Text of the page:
+Aziz is a Kuwaiti songwriter residing in New Orleans.
His first work SoHo Spirit, is a collaborative work synthesizing the experience of becoming immersed in the energy of Manhattan’s West SoHo neighborhood, which is accentuated by the presence of high-end brands like La Colombe and Rick Owens. Although trips to the Arabian Peninsula (Khaleej) region were frequent, the bulk of the album was performed and recorded in 250 Hudson St. where +Aziz built a near-idyllic lifestyle for a period of time stretching between 2011 and 2013.
He interweaves alternative rock guitar tones inspired by southern folk music against a backdrop of contemporary Middle Eastern percussion and beats. With an identity that oscillates between Arab-American and native Khaleeji, +Aziz is working across vocabulary from ’90s alternative rock and folk music. His debut EP offers a uniquely textured voice, robust melodies, boisterous rhythms, and a variety of musical styles. He sings in English, Kuwaiti dialect and formal Arabic.
Kicking off with the Islamic holy month of Ramadhan, his debut single “RMDN” was in English and released June 17. The single is inspired by the feeling of fasting alone and comes across as an ode to the inherent hierarchy of social media.
+Aziz’s upcoming work will draw on Khaleeji and New Orleanian rich musical heritages (think pearl diving music from Kuwait, Bahrain, and the Emirates meets big brass and parade music).
Immersing himself in what local recording studio founder Mark Bingham refers to as “the spiritual intention of the New Orleans music scene” he currently resides in Bywater, a neighborhood bordering the lower 9th ward, where he is rehearsing and recording with various local musicians as he develops new material.
Ghettoblaster recently caught up with +Aziz to discuss the EP, SoHo Spirit, which was self-released on July 17.
When did you begin writing the material for SoHo Spirit?
The EP’s tone and sonic palette is inspired by NYC’s SoHo neighborhood and the idea of creating a space where the raw and refined intersect. My main collaborator in developing a cohesive sound was Seif Al-Din, a producer who helped me develop beats and guided the vocal textures of the EP.
The material itself was written over the span of nearly a decade that stretched from college to the years I spent in NYC. Surreal was written as early as 2002 whereas RMDN and Um elBanat were written closer to 2012.
Which of the songs on the LP is most different from your original concept for the song?
“RMDN” came to me in fragments. The original framework of the song was a poetic reflection on the mechanics of social media. As time went on and my relationship to the song evolved, I started thinking about adding a pseudo-religious layer that conveyed a deep-seeded contrast. That while my childhood was filled with family meals, I’ve had to fast alone during Ramadan many years since relocating. So “RMDN” ended up becoming a song that works to surface my feelings about this sharp contrast, my inability to belong despite being swallowed by social media platforms.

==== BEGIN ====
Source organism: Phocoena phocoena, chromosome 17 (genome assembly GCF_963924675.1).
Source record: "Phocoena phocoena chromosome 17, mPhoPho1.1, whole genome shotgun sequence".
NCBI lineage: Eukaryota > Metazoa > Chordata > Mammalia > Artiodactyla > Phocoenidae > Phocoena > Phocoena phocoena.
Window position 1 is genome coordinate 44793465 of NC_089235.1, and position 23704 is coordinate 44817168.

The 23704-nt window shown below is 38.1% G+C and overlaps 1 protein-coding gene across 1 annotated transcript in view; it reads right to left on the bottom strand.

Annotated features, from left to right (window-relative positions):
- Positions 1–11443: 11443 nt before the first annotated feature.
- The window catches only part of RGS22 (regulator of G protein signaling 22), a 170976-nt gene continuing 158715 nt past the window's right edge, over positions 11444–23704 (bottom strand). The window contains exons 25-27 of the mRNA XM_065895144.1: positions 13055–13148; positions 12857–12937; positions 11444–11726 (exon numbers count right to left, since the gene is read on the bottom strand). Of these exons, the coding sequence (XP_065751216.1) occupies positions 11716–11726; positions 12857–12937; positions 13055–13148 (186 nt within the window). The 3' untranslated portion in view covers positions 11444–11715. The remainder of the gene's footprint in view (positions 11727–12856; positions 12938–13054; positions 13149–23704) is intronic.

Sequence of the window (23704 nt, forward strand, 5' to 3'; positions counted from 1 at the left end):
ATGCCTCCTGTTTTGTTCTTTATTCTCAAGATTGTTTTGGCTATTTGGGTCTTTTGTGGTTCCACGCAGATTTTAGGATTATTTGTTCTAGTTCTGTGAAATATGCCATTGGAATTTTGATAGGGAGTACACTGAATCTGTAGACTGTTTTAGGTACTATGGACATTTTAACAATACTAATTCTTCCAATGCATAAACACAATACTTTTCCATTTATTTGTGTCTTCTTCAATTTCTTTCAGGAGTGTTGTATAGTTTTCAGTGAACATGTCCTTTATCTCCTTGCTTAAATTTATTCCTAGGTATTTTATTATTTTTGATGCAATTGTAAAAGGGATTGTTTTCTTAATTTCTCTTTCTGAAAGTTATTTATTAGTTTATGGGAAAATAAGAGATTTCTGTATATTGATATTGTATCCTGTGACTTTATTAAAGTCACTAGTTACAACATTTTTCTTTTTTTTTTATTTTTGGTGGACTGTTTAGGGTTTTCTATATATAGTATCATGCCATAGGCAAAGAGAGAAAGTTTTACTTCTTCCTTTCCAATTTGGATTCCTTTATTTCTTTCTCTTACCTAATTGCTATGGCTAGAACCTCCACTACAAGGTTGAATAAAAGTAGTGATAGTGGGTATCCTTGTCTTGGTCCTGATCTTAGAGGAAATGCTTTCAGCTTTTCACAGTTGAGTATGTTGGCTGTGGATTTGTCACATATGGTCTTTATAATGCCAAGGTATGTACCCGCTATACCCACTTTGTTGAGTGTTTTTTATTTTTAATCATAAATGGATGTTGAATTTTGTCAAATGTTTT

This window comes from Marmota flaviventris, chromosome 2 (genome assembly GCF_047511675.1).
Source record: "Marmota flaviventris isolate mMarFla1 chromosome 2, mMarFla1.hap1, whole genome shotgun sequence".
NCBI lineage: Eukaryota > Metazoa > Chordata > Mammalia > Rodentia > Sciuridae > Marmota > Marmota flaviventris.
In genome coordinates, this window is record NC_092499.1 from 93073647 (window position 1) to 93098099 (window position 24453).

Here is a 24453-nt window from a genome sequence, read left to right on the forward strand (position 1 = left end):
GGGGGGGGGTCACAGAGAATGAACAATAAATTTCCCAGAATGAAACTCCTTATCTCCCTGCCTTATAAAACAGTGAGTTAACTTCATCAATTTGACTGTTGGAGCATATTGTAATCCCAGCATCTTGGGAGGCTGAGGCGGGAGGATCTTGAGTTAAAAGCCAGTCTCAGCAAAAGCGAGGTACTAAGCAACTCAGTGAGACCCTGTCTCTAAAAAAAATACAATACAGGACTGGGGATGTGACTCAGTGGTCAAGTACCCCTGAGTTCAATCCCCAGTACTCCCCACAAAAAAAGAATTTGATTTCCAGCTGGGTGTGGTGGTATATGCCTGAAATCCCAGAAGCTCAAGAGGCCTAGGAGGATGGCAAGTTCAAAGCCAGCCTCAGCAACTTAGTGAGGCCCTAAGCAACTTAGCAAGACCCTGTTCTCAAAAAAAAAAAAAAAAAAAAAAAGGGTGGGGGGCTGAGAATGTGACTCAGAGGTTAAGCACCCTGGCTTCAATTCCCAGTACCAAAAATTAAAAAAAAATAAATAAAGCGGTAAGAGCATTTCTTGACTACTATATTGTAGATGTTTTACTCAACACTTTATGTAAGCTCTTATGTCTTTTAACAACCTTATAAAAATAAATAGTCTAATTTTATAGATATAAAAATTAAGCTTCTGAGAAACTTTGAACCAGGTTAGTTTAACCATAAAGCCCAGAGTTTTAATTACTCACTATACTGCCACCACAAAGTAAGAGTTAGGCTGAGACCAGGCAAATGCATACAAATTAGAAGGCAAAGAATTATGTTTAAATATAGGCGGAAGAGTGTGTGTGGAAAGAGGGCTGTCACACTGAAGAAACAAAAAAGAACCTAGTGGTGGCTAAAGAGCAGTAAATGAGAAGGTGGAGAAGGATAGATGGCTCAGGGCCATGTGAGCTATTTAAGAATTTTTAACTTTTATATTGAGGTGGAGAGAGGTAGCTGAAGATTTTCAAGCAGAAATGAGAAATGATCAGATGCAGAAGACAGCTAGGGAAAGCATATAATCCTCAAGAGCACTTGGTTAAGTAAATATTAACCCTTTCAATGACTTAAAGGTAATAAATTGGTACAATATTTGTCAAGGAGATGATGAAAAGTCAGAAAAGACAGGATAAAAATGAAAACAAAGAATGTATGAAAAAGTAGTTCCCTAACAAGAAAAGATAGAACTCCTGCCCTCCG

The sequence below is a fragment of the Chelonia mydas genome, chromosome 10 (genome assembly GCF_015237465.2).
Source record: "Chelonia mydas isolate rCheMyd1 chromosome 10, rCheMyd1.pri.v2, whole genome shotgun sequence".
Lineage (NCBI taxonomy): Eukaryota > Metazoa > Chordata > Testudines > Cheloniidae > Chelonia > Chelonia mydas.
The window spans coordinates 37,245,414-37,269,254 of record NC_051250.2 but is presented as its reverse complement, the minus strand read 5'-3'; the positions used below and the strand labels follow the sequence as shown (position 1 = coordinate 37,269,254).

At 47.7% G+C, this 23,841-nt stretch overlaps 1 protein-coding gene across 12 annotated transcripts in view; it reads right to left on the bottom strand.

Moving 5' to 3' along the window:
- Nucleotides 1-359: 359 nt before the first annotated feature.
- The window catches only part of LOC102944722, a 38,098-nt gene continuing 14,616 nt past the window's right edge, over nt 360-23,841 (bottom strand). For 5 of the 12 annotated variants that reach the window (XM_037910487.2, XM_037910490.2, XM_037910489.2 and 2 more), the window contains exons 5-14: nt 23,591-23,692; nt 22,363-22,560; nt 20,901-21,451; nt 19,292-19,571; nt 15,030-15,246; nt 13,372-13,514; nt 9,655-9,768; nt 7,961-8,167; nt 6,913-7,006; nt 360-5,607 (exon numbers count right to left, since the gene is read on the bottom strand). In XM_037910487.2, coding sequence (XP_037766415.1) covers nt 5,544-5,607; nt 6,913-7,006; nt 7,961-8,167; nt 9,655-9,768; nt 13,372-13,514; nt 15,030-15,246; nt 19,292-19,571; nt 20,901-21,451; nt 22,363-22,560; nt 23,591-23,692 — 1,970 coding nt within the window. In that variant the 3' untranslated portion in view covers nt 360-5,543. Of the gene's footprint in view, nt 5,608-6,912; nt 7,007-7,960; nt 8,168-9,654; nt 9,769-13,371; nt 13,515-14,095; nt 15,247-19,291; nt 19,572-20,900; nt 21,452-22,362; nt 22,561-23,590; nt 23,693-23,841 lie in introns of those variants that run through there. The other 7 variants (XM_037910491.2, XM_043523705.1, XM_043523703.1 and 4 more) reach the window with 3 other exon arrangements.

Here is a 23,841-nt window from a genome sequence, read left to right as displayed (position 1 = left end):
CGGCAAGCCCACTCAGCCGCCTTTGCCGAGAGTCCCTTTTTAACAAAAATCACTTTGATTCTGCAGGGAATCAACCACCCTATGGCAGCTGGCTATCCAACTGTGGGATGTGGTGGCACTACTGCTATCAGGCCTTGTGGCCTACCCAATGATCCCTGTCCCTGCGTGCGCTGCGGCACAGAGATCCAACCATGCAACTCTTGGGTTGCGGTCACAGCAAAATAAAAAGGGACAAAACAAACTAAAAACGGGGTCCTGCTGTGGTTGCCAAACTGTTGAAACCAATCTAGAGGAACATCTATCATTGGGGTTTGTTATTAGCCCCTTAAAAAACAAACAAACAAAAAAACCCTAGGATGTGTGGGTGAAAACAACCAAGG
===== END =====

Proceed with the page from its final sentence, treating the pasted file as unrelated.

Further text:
What led you to New York and subsequently, New Orleans?
While many Arabs relocate due to unfortunate circumstances (e.g. socio-political turmoil, sexual prejudice) my relocations, especially to New York and then New Orleans, were intended to get some good music out of me and (perhaps more importantly) to get the whole ‘Khaleeji rock’ thing right. I’ve always been fascinated by the American South; after relocating to NYC and settling there for a while, I began to think about relocating to music cities like Austin Texas or Nashville. New Orleans emerged as a turnkey solution for me, so I jumped on the opportunity and have been exploring the musical heritages of the Middle East and Louisiana.
The record was recorded in New York, correct? Has living in New Orleans affected the way they’re performed?
We’re still exploring the potential here; you can follow my progress on Periscope, a livestreaming app that I’m using to document my journey.
The musicians I’m playing with in New Orleans are doing some very interesting things by adding their own touch to the songs. Sometimes the sound is more raw and grungy, other times it’s energetic and jazzy, you can’t get away from jazz in this town. I’m also going to continue seeking out producers that can help me take a more beats-driven approach given the significant enthusiasm that exists around genres like bounce, trip-hop, and beyond.
What is the deal with the + (plus sign)? Is it just to differentiate you form all of the other Aziz’ out there?
Yes, well it definitely does that. The plus sign came about in high school and it stuck. I guess it was a nickname type of thing that turned into a branding tool. It was easy to get use to it.
What are your touring plans for summer or fall?
My major plans for the summer revolve around the 10th Anniversary of Katrina.
I’m working with local yoga instructor Lauren McCabe to do a 12-hour outdoor yoga-concert that will take place from sunset to sunrise on Saturday August 29. I’ll be onstage the whole time so it’s going to be an endurance test for me. This unique event will help me establish my name locally and I think I should be in good shape to gig around the American Music Triangle (Memphis, Nashville and New Orleans) over the course of 2015-2016. I’m also going to be pitching proposals to some art venues in Dubai and Qatar since the scene there is both sparse and booming.
(Visit +Aziz here: